Can a patent owner be enjoined from saying a product infringes? MYCO v. BLEPHEX

Can a patent owner be enjoined from saying a product infringes? MYCO v. BLEPHEX

A patent is a set of exclusive rights granted to an inventor of an invention.  To be granted a patent an inventor must file a patent application which demonstrates the invention is worthy of patent protection.  The patent application must detail how the invention is new, novel and not obvious.  If the patent application is granted then the patent owner is granted the exclusive right to make use and sell the patent in the country which granted the patent.  If someone other than that patent owner exercises one of the rights granted to the patent owner, without permission, that is considered patent infringement.  A patent owner can file a lawsuit to stop future patent infringement with an injunction and to get monetary damages for patent infringement which happened in the past.

Patent law in the United States does not exist in a vacuum.  Patent law sits on top of other foundational laws.  Even if a patent owner has a solid case of patent infringement, the patent owner is not guaranteed to win a judgement.  And just because a patent owner claims infringement, the patent owner must wait for the courts to make that determination before the rights associated with a patent can be enforced.

Many patent owners are small inventors who have spent a significant amount of time in money perfecting their invention and getting it patented.  When a patent owner thinks that their patent is being infringed they become very passionate.  In the heat of passion a patent owner may publicly criticize the alleged infringer and tell potential customers that if the customer buys the infringing product they are also committing patent infringement.  This can cause the alleged infringer lost sales and financial harm which becomes very bothersome if it turns out later that patent infringement has not occurred.

Generally people have the right to express their opinion, however courts can enjoin a plaintiff in a patent infringement case from making public accusations of patent infringement.  The purpose of such an injunction is to protect a defendant in a patent infringement case from accusations that later turn out to be false.  The question then becomes, what evidence does a patent infringement defendant need to show to enjoin a plaintiff from making public accusations of patent infringement?

MYCO INDUSTRIES, INC. v. BLEPHEX, LLC, 19-2374 (C.A.F.C. 2020) is a case which revolves around this question.  The patent owner in this case is  BlephEx who owns U.S. Patent No. 9,039,718 (the “’718 patent”) which relates to the treatment of an eye infection.  In August 2012, after filing a patent application, Dr. James Rynerson, contacted John Choate.  The men entered into a partnership. Choate agreed to help develop a commercial product based on the electromechanical device disclosed in the ’718 patent.  A product based on the ‘718 patent was brought to market in 2013.  In January 2014, the partnership ended on poor terms.  Sometime later, Choate became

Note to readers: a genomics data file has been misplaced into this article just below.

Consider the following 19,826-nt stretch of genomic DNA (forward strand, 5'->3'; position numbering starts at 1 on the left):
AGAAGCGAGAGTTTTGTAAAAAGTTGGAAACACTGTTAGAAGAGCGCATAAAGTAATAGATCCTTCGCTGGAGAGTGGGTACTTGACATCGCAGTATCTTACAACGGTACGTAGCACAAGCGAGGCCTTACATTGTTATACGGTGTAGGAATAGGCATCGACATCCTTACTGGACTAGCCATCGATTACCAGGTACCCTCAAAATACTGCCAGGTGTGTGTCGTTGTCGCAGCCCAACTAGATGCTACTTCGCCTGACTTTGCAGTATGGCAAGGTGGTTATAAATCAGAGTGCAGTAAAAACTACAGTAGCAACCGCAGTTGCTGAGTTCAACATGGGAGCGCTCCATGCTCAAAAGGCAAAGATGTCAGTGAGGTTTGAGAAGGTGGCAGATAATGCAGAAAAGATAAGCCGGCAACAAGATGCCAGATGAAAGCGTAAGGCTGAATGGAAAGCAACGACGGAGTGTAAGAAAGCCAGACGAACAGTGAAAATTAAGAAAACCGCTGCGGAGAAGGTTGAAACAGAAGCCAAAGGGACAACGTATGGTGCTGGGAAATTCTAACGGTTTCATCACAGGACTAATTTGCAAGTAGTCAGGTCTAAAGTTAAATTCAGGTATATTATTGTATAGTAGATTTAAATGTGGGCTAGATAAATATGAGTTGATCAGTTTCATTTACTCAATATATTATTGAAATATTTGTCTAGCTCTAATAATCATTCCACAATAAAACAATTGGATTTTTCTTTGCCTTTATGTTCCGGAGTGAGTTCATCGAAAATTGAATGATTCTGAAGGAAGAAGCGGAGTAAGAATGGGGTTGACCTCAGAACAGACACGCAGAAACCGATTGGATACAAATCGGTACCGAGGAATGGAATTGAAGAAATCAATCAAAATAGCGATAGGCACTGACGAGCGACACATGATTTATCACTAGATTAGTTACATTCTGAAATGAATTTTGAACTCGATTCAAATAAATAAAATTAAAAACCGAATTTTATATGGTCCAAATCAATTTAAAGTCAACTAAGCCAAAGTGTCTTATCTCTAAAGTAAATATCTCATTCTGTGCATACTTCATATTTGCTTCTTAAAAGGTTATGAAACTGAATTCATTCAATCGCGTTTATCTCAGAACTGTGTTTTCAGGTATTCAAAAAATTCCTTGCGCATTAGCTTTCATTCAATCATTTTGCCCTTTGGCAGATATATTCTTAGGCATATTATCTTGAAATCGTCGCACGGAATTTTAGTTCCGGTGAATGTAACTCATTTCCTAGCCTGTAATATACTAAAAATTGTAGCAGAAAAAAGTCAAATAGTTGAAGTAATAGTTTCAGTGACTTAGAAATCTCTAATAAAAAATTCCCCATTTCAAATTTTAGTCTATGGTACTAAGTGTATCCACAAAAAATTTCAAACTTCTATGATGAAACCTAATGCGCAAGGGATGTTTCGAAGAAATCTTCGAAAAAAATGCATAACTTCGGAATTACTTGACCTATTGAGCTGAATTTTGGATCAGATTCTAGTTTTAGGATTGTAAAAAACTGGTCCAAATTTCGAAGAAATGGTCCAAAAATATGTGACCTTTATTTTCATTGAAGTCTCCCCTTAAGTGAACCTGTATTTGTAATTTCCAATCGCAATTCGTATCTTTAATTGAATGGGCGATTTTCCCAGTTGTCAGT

chairman of Myco Industries.

In 2019 both companies attended an optometry trade show in New Orleans.  Myco was selling a device similar to the one patented by Rynerson, however to treat a slightly different ailment. According to Choate, Rynerson made loud accusations of patent infringement within earshot of prospective customers, while videotaping at least part of the encounter on his cell phone.  Rynerson claims that he did not threaten to sue anyone for patent infringement and was only looking to gain information about the Myco product because he thought that it looked very similar to
his patented product.

In March 2019, Myco filed a declaratory judgment action against BlephEx seeking a judgement of non infringement.   Myco filed a motion for a preliminary injunction, seeking to bar BlephEx from (1) “Making false allegations that Myco is infringing the ’718 patent” and; (2) “making baseless threats against Myco’s potential customers.” The district court granted Myco’s motion for a preliminary injunction to enjoin BlephEx from making allegations of patent infringement and also from threatening litigation against Myco’s potential customers.

BlephEx appealed the preliminary injunction to the Court of Appeals for the Federal Circuit.  The Federal Circuit noted that when a preliminary injunction prevents a patent owner from communicating its patent rights, a court applies “federal patent law and precedent relating to the giving of notice of patent rights.”    Further, federal law requires a showing of bad faith before a patent owner can be enjoined from communicating his patent rights.

A showing of “bad faith” must be supported by a finding that the claims asserted were objectively baseless.  An asserted claim is objectively baseless if no reasonable litigant could realistically expect success on the merits.

The Federal Circuit ultimately concluded that the District Court abused its discretion when it granted a preliminary injunction without a finding of bad faith on the part of BlephEx.   The Federal Circuit vacated the preliminary injunction because the District Court expressly declined to find that any of BlephEx’s statements were either false or misleading.

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